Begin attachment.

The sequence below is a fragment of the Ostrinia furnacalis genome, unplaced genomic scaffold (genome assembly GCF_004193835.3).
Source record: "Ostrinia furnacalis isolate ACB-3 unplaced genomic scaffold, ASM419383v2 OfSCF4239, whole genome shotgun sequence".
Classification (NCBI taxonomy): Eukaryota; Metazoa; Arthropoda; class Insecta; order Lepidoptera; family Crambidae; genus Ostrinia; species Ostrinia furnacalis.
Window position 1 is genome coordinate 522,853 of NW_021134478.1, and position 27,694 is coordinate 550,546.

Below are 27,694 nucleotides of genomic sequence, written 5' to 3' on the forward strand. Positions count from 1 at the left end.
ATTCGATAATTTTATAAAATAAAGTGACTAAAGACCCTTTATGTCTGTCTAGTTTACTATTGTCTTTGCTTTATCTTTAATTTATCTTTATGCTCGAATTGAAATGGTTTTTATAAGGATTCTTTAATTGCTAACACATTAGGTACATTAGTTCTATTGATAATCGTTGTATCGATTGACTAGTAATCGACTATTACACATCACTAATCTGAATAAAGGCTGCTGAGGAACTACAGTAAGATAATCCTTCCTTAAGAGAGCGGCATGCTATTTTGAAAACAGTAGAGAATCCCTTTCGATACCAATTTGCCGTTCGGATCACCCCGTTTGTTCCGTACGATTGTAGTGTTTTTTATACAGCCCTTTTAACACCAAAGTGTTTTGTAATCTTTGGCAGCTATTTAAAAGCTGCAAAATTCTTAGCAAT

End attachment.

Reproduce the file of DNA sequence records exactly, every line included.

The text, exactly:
The sequence below is a fragment of the Ostrinia furnacalis genome, unplaced genomic scaffold (genome assembly GCF_004193835.3).
Source record: "Ostrinia furnacalis isolate ACB-3 unplaced genomic scaffold, ASM419383v2 OfSCF4239, whole genome shotgun sequence".
Classification (NCBI taxonomy): Eukaryota; Metazoa; Arthropoda; class Insecta; order Lepidoptera; family Crambidae; genus Ostrinia; species Ostrinia furnacalis.
Window position 1 is genome coordinate 522,853 of NW_021134478.1, and position 27,694 is coordinate 550,546.

Below are 27,694 nucleotides of genomic sequence, written 5' to 3' on the forward strand. Positions count from 1 at the left end.
ATTCGATAATTTTATAAAATAAAGTGACTAAAGACCCTTTATGTCTGTCTAGTTTACTATTGTCTTTGCTTTATCTTTAATTTATCTTTATGCTCGAATTGAAATGGTTTTTATAAGGATTCTTTAATTGCTAACACATTAGGTACATTAGTTCTATTGATAATCGTTGTATCGATTGACTAGTAATCGACTATTACACATCACTAATCTGAATAAAGGCTGCTGAGGAACTACAGTAAGATAATCCTTCCTTAAGAGAGCGGCATGCTATTTTGAAAACAGTAGAGAATCCCTTTCGATACCAATTTGCCGTTCGGATCACCCCGTTTGTTCCGTACGATTGTAGTGTTTTTTATACAGCCCTTTTAACACCAAAGTGTTTTGTAATCTTTGGCAGCTATTTAAAAGCTGCAAAATTCTTAGCAAT